Once there lived a king who had two sons, and, though they were twins, they were as different as if they had been strangers.

Nardo was kind and good, while his brother Stephen was greedy and selfish, never doing any one kindness.

One day there came to the King’s gates an old beggar man who asked for a night’s lodging and food.

The brothers were standing near and Stephen told the servants to close the gates, that a palace was no place for beggars.

“Stop,” said Nardo to the servant; “a palace is just the place for beggars. Brother, we have a plenty and to spare; let the poor man enter.”

The beggar thanked Nardo and said: “You shall never regret your kindness. Wear this ring, and whenever you wish for something money cannot buy you shall have your wish.”

Nardo put the ring in his pocket and forgot all about it until he fell in love with a beautiful princess, and, like all lovers, he was afraid she did not love him.

Then he remembered the old beggar man and the ring, and put it on and wished for the love of the beautiful Princess.

It happened that Stephen also loved the Princess, but he knew she did not love him, and, seeing the ring the old beggar had given Nardo on his hand one day, he remembered what the beggar had said when he gave his brother the ring.

“I must have the ring,” said Stephen. “Then I will have the love of the Princess; besides that, her father, the King, is old, and when he dies I shall be king in his place.”

But it was no easy matter to possess the ring, for Nardo was as big and strong as Stephen. There was no way to get the ring from off his finger unless he took it by force or could get some witch to weave a spell over him.

And all this time the beautiful Princess was in love with Nardo. Had he only known it, he needed no magic ring to win her love for him.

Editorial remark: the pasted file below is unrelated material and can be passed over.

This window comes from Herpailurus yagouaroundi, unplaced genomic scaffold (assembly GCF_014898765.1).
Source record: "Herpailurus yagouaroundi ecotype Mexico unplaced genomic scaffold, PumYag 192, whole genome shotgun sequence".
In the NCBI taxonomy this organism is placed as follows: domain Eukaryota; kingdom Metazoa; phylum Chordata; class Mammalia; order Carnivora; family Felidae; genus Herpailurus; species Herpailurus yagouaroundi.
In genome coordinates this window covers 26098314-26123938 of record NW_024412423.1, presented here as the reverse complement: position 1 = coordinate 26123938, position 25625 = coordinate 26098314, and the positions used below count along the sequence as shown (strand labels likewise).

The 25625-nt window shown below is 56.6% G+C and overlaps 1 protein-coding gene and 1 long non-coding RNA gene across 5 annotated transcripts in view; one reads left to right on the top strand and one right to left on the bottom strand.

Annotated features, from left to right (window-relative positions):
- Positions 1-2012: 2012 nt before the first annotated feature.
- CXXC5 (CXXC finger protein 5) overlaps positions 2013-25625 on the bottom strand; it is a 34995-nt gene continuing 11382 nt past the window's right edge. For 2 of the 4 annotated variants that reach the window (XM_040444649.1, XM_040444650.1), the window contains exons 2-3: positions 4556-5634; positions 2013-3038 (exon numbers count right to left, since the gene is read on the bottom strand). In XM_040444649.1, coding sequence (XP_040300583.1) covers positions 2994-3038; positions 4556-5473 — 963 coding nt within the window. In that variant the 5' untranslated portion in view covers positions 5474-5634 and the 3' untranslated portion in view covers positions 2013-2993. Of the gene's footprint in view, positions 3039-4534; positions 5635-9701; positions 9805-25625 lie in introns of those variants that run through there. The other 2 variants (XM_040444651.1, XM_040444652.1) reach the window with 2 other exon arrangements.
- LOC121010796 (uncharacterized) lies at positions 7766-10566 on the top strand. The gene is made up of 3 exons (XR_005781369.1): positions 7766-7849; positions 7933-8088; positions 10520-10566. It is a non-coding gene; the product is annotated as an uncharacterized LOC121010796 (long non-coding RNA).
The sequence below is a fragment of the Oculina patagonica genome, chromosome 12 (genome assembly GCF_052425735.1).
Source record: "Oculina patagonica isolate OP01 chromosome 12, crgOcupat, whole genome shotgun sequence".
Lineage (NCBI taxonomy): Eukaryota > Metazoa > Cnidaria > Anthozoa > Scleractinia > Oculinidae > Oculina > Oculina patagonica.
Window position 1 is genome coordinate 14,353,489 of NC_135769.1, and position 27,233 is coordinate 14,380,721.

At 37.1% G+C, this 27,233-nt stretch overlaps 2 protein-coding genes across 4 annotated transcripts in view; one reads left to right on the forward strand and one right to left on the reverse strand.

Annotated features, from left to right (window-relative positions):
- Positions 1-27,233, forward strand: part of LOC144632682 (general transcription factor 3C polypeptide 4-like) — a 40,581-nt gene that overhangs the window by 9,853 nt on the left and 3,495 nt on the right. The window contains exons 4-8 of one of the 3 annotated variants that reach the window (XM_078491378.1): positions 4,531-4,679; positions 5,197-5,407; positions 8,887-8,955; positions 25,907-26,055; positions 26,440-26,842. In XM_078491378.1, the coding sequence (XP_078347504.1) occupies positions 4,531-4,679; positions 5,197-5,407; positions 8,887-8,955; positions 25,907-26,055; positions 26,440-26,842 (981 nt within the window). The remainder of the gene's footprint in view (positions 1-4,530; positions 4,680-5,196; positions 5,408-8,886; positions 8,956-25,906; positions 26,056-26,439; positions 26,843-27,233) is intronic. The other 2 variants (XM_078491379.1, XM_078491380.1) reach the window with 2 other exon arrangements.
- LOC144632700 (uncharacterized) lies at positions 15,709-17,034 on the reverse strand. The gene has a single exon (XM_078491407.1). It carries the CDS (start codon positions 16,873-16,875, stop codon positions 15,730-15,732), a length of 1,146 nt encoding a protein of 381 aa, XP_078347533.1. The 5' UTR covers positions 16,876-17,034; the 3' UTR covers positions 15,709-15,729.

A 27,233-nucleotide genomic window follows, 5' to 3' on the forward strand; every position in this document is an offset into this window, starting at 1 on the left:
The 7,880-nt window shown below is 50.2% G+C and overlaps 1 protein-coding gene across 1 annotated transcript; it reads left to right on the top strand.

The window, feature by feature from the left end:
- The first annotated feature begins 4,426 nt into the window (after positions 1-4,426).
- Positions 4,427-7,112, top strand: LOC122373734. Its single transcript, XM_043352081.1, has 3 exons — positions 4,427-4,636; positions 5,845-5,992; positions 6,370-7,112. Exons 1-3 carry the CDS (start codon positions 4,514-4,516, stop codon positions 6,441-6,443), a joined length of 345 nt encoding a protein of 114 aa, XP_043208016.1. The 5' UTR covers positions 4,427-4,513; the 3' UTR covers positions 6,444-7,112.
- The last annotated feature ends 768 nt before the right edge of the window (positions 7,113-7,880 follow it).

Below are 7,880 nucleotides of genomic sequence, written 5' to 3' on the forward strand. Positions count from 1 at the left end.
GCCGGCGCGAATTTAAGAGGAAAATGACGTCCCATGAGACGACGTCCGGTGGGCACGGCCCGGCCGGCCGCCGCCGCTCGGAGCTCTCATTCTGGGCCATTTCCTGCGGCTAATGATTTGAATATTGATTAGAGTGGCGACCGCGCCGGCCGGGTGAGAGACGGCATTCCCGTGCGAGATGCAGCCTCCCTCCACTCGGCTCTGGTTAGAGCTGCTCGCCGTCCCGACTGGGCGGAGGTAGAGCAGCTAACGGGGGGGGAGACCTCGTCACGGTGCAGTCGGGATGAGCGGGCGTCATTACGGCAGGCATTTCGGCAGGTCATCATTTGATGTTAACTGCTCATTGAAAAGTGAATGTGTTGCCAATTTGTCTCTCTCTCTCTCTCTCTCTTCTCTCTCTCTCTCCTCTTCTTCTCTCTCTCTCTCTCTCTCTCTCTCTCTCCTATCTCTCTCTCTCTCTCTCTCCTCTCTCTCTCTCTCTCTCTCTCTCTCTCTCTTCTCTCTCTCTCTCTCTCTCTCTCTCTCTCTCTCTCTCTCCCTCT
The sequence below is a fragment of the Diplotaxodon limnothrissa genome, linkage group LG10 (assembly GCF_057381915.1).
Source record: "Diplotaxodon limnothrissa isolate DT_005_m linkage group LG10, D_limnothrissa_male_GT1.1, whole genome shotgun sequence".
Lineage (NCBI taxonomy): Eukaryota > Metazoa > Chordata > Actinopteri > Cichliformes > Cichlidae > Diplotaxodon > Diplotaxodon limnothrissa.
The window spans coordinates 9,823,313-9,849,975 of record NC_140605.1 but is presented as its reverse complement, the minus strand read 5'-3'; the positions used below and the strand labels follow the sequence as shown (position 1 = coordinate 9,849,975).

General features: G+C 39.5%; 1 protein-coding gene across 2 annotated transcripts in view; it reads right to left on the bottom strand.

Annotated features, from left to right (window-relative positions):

One night after trying in vain to get the ring Stephen went to an old witch who lived in a cave by the sea and asked her to get the ring for him, promising to make her rich if she would get it.

The witch was greedy for gold, so one night while Nardo slept she crept into the palace, aided by the wicked Stephen, and cast a spell over Nardo, which made him forget the ring and also his love for the beautiful Princess.

Stephen, with the ring on his finger, felt that all was easy now, and he promptly forgot all about the old witch and the gold he promised her.

The beautiful Princess looked with sad eyes upon the now cold and indifferent Nardo, and, while she did not love Stephen, she felt each day that she was being drawn to him, though she knew well enough she did not love any one but Nardo.

The old witch, however, helped the Princess out of part of her troubles, for when she found that Stephen did not intend to give her the gold, she waited for him one day in the palace grounds, hidden behind a clump of bushes, and when he came out for a walk she pointed her lean fingers at him and placed him under a spell which made him follow her to her cave by the sea.